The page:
Our good friend and long time forums member, pianist/author/actress Robin Goldsby provided the following for our newsletter. I decided to post it here as well.
An excerpt from Robin Goldsby's book, Waltz of the Asparagus People: The Further Adventures of Piano Girl
Courtesy of Bass Lion PublishingThe Princess
There’s a buzz in the castle lobby this evening.
Visiting dignitaries from a faraway, exotic land checked into Schlosshotel Lerbach last month, and the staff is still pretty excited about having them here. The entourage, which includes a real-life princess, has taken over a dozen of the best guest rooms. Her Highness hails from a part of the world where women, especially royal women, are seldom seen in public, and her presence has bumped the Schloss intrigue up a notch or two. The princess has her own airplane and a fleet of luxury cars and drivers. I see the cars every weekend when I arrive for my piano job—they are shiny and black and royal looking, and parked in formation in a roped-off section of the inner courtyard. The princess has a private entrance to the hotel, and the staff sets up screens so she can negotiate her way to the elevator without anyone seeing her.
Schlosshotel Lerbach has a Michelin three-star restaurant as well as a top-rated hotel kitchen, but the princess has brought her own cook, dishes, and silverware. Several members of the entourage staff a private royal kitchen, built exclusively for the princess in one of the upstairs hallways. I’ve heard from the housekeeping department that Her Highness’s wardrobe, delivered via a large truck, includes new robes and dresses for each of the hundred days she’ll be staying with us.
I never see Her Highness, but I know she’s here—the scent of myrrh wafts from her living quarters into the main hall of the castle. I daydream while I play the piano and wonder if she’s listening. I’ve tried to learn some popular songs from her country, but it’s almost impossible for my Western ears to adjust to the odd intervals and rhythms. I wonder if she has the same problem with my music.
I’m on a first-name basis with Her Highness’s security team—not that anyone needs security in this place. I check out the bodyguards, disguised as customers, and wonder if they’re packing heat. I could have used a couple of these guys back in New York City—Manhattan hotel lobbies are breeding grounds for stalkers, perverts, and con artists. Nothing criminal ever happens here at the Schloss, except on the nights when they have murder-mystery dinners. Still, it’s nice to have the security team around. One never knows when a flying espresso cup or a plate of fois gras might endanger a guest. Or me.
The hotel is filled with purple and dark-pink orchids, because the princess loves them.
Inspired by the spring evening I start my set with a song I wrote called “Magnolia.” A guard sits by the fireplace and drinks tea. I wonder where he’s hiding his weapon.
Between last night and this evening, the magnolia trees in the park have bloomed, perhaps in honor of Her Highness. The black swans, Kongo and Greta, are swimming around the little lake, and an early spring bride—resplendent in a sugar-plum-fairy dress—has entered the castle from the terrace and graced the lobby with her presence. The brides of May possess a certain sophistication not found in the high-summer brides. They are calmer—more confident and serene. Maybe the scent of magnolia relaxes them.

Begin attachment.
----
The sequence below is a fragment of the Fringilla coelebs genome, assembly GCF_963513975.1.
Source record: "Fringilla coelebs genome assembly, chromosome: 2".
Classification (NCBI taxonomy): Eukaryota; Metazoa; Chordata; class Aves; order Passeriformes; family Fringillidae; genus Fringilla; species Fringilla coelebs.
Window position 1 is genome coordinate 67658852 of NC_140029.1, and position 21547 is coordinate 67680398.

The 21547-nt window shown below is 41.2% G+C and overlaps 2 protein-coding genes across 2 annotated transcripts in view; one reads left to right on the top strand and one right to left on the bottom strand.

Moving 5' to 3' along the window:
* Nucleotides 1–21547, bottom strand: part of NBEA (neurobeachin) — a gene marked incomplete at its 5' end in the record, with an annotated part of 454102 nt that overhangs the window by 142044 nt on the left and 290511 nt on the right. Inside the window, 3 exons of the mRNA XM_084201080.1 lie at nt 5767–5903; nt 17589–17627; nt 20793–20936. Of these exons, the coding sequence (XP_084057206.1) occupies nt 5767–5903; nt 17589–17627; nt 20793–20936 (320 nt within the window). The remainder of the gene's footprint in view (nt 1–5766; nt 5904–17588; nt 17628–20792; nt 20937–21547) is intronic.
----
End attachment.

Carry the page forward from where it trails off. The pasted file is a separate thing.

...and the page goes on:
I play for the bride, I play for the princess, I play for myself, and I play for my daughter, Julia, who has come with me to the Schloss this evening. She also plays the piano and may well be able to sit in for me in a few years. But tonight she’s not particularly interested in music. She’s hoping to catch a glimpse of the princess, even though I keep explaining that no one ever gets to actually see her.
“How can you be a princess if nobody sees you?” she asks. “Isn’t that the whole point?”
“Maybe so,” I say. “Who knows—maybe you’ll get lucky and she’ll appear.”
“Wow,” she says. “It smells great in here.”
“That’s myrrh. It’s the princess’s incense. She’s here, even if you can’t see her.”
“Yep,” she says, taking a deep breath of the perfumed air. “There’s a princess here. I can feel it.”
When I was Julia’s age I often fantasized about living in a real European castle. I believed that somewhere beyond the limits of my happy childhood there was a palace with my name on it. My full-service castle included drawbridges and moats, swans and walls of crumbling stone, bathtubs overflowing with bubbles and rose petals, a long staircase for royal entrances into the main hall, and a ghost to humor me and scare away the bad guys. A child of the sixties, I called myself Princess Jackie, after Jackie Kennedy, my idea of an American princess.
Now I’ve landed here, not exactly in a Camelot kingdom of knights and Kennedys, but in a castle that almost looks like the one from my girlhood dreams. I wonder why I’m here. Have I found the castle or has it found me? I’m sitting behind the piano at the base of the very staircase I once imagined, playing songs for little girls and their grandmothers, young men and their brides, for a genuine princess and her royal family, for my own daughter. I feel as if a small part of my childhood—the dreamy part, the part I thought was gone forever—has returned.
The Schloss park is a Kinderparadies with lots of giant trees to climb. Julia’s brother, Curtis, once got stuck in a whomping big willow on the castle grounds, and, right in the middle of my sensitive arrangement of “Moon River,” I had to leave the piano and climb the tree to rescue him. He ruined his new down jacket, which had gotten stuck on a sharp branch high in the tree, preventing his descent. I ruined a fancy black dress that snagged on the same branch when I unhooked him. This is one reason I hardly ever bring the kids to work with me.
As I play, Herr Jaschke, the general manager, greets Julia and tells her he’s about to add a new duck to the family of rare birds swimming on the castle lake.
“Would you like to take pictures?” Herr Jaschke asks. “It should be interesting to see how Kongo and Greta react.”